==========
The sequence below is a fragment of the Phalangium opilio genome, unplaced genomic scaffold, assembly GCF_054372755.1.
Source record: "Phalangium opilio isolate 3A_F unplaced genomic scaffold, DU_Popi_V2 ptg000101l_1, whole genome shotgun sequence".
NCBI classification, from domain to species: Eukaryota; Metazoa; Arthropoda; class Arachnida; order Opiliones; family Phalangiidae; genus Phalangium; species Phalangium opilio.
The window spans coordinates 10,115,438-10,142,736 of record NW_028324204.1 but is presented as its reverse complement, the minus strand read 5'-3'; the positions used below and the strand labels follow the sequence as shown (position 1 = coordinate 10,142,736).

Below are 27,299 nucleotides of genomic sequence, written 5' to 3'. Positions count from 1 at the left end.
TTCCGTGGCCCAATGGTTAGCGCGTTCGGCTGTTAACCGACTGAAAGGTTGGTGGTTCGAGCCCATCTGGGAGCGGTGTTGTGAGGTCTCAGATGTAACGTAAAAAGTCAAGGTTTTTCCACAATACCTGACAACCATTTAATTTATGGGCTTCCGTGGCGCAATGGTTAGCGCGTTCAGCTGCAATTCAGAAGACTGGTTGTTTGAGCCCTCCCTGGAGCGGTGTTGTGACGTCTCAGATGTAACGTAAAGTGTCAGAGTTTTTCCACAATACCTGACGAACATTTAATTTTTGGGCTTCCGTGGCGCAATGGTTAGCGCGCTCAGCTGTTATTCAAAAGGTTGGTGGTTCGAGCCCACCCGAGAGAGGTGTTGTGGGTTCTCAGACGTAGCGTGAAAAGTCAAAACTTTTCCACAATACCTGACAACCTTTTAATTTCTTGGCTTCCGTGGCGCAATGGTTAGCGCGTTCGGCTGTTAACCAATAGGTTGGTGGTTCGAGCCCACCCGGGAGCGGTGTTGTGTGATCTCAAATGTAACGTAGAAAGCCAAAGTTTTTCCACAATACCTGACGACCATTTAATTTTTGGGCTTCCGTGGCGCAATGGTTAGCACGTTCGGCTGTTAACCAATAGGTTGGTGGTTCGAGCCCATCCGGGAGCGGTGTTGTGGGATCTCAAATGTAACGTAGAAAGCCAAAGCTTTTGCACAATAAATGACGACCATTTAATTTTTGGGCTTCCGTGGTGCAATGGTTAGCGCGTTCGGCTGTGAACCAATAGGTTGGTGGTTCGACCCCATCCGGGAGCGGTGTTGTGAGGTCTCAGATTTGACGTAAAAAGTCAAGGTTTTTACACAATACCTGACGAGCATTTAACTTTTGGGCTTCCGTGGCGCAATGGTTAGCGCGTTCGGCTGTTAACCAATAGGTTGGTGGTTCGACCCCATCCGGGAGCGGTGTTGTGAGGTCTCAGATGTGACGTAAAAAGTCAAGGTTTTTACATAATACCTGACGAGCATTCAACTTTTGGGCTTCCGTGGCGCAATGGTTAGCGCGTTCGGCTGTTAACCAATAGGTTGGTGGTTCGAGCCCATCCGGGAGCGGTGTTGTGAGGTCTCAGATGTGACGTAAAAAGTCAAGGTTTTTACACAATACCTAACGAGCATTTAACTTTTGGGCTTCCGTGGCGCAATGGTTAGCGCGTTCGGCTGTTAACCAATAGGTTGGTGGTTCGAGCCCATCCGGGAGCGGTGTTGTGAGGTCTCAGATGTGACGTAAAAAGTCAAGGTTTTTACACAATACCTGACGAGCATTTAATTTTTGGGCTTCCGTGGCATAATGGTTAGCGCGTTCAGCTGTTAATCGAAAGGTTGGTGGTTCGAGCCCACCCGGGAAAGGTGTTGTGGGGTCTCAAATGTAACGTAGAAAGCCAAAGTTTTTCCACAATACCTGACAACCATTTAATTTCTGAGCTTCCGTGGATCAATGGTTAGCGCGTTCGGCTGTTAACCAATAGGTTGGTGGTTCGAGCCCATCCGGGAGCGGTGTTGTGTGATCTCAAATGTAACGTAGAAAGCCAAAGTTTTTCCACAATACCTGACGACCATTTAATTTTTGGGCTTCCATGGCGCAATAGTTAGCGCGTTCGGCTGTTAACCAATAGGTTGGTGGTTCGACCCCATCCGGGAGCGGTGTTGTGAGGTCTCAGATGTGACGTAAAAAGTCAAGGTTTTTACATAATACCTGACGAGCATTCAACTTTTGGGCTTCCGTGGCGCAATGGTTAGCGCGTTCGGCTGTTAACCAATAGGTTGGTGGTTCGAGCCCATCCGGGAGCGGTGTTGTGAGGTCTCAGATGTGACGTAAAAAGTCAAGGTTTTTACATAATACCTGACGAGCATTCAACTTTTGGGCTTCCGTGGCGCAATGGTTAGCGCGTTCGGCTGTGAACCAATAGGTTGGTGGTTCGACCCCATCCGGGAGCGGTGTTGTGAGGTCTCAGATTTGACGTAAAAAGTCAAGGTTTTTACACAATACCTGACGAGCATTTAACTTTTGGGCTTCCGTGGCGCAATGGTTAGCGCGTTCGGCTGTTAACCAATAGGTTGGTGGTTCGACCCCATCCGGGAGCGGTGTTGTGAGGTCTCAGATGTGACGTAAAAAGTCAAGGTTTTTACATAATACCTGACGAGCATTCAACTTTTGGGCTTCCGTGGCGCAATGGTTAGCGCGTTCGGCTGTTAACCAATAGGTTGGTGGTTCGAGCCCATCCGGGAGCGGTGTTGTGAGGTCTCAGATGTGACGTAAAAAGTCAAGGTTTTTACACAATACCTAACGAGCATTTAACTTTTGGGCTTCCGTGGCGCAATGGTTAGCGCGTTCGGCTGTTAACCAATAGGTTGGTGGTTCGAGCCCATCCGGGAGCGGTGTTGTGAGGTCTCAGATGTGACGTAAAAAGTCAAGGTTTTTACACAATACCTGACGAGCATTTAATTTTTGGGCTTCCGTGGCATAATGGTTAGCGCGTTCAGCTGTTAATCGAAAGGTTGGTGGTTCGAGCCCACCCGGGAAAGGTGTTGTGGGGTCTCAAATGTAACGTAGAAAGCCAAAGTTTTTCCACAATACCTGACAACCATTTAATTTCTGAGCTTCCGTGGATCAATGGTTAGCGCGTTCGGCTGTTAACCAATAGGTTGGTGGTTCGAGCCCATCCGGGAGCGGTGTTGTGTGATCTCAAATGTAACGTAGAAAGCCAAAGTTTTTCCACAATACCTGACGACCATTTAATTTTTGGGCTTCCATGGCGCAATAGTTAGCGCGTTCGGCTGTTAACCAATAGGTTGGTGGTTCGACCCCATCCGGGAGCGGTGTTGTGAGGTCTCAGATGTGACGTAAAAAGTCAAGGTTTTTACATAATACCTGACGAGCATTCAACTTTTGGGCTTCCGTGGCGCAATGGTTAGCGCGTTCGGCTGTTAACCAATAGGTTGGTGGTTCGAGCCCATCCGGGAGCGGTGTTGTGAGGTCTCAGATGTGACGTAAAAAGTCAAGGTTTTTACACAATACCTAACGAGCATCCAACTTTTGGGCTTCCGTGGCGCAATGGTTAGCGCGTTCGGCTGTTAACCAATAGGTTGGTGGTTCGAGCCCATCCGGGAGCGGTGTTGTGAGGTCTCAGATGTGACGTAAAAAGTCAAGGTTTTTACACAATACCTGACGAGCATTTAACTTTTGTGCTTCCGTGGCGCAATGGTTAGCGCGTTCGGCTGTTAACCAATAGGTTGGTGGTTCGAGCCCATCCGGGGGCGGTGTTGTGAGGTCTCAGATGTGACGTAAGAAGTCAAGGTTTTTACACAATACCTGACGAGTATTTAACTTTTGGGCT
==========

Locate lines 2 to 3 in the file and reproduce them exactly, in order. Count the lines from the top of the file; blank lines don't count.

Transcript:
Source record: "Phalangium opilio isolate 3A_F unplaced genomic scaffold, DU_Popi_V2 ptg000101l_1, whole genome shotgun sequence".
NCBI classification, from domain to species: Eukaryota; Metazoa; Arthropoda; class Arachnida; order Opiliones; family Phalangiidae; genus Phalangium; species Phalangium opilio.